While I write a bit about bodies, fat and 'the obesity epidemic' I don't write that much about the health aspects of this. Mostly because I largely find them irrelevant. Other people can do very good jobs of proving that the causative relationship between having a high BMI and negative health outcomes remain unproven at best. I think that in many ways this gives too much ground. Even if, someone down the track, they managed to prove that there is a causative relationship between being fat and dying earlier, then my problems with the way people talk about 'the obesity epidemic' wouldn't change. Partly this is empirical - we have a couple of generations of women (particularly white middle-class women) who have been (and are being) told that their value as a human being was dependent on not taking up space, that hasn't made all middle-class white women skinny. But it's also part of my wider analysis: I don't believe that health issues are an individual problem (let alone an individual moral problem).
But sometimes I read something that makes me go 'How can anyone believe the shit that gets promulgated?"
In this case I was listening to National Radio (I can't find the interview on-line but it was a man I don't like, which probably makes it Brian Crump or Jim Mora) and they were talking about the death rate among Pakeha and Maori.* In this discussion the interview mentioned part of this was because the death rate from cardio-vascular disease has decreased hugely (over 50% for some ethnicities). This was partly because cadio-vascular disease is decreasing, and partly because people with cardio-vascular disease are living longer.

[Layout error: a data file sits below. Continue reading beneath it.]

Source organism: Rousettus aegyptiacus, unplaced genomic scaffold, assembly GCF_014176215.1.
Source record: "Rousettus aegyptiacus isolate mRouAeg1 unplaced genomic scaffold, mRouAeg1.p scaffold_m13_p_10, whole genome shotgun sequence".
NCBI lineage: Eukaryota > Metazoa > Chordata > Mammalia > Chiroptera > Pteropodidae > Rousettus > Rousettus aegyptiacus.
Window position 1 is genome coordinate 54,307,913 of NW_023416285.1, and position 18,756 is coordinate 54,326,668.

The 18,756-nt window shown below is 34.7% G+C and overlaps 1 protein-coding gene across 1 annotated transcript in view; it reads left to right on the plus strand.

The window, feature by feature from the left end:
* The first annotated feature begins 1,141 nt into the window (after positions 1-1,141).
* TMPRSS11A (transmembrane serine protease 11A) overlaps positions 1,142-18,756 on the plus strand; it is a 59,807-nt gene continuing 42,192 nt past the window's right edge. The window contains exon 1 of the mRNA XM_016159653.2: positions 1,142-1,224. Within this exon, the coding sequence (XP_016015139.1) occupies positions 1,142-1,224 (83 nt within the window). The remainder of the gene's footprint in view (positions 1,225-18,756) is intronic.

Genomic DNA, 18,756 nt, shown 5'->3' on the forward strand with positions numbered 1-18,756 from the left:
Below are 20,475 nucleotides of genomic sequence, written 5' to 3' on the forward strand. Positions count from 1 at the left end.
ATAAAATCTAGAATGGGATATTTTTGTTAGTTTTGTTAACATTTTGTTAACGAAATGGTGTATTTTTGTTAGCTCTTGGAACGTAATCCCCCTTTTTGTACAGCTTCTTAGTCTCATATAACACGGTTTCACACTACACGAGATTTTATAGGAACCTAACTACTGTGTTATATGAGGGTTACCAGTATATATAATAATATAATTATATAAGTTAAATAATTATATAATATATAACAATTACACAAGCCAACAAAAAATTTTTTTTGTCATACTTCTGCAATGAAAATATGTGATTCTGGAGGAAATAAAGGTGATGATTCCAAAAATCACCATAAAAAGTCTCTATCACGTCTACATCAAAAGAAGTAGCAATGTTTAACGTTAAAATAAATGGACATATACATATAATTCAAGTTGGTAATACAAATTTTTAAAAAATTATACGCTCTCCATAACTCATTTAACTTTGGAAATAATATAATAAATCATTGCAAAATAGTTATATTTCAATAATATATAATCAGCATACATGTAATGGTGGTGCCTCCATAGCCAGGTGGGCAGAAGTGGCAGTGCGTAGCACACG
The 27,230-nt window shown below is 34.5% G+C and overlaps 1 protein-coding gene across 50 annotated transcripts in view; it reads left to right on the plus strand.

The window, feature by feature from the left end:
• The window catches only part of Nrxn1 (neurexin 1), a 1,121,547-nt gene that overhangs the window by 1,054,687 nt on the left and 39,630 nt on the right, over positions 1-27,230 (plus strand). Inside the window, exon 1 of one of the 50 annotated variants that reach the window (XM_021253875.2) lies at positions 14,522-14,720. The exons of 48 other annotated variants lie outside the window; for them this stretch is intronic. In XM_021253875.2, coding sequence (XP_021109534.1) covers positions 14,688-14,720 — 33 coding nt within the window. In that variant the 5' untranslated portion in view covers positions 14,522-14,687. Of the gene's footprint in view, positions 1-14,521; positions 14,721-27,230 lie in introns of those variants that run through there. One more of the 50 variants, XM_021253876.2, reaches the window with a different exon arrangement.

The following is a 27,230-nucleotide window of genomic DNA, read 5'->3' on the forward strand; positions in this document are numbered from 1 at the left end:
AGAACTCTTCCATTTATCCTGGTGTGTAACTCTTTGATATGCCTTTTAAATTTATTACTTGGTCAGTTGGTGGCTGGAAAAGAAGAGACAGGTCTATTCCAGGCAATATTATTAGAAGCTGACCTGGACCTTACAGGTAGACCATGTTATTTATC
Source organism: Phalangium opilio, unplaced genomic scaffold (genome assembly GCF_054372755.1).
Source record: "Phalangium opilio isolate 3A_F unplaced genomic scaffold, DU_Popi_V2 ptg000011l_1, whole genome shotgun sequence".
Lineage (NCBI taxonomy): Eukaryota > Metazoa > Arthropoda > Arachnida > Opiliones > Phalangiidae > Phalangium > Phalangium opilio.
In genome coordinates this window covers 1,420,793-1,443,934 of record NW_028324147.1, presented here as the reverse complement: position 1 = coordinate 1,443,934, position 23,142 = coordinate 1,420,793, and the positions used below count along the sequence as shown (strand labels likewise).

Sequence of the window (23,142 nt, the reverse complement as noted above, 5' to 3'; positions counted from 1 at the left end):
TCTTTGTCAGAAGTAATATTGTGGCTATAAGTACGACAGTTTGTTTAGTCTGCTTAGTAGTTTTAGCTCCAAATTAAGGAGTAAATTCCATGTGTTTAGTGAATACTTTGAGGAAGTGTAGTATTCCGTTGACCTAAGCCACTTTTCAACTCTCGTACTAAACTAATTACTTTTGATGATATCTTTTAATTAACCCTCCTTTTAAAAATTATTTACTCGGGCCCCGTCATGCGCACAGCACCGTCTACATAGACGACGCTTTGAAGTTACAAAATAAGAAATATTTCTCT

So where's this 'obesity epidemic' and how is it supposed to be killing people if death from cardio-vascular disease has halved?
* Apparently the gap has gotten smaller, which is great until you hear that the Maori death rate between the ages of 1-74 is still two to three times that of Euopean/Other. Also just because it can't be repeated enough health disparities were widening in the 80s and 90s:
It seems likely widening social gaps during the 80s and 90s, including income and unemployment differences between ethnic groups, were at least partly responsible for the widening health inequalities, Prof Blakely said.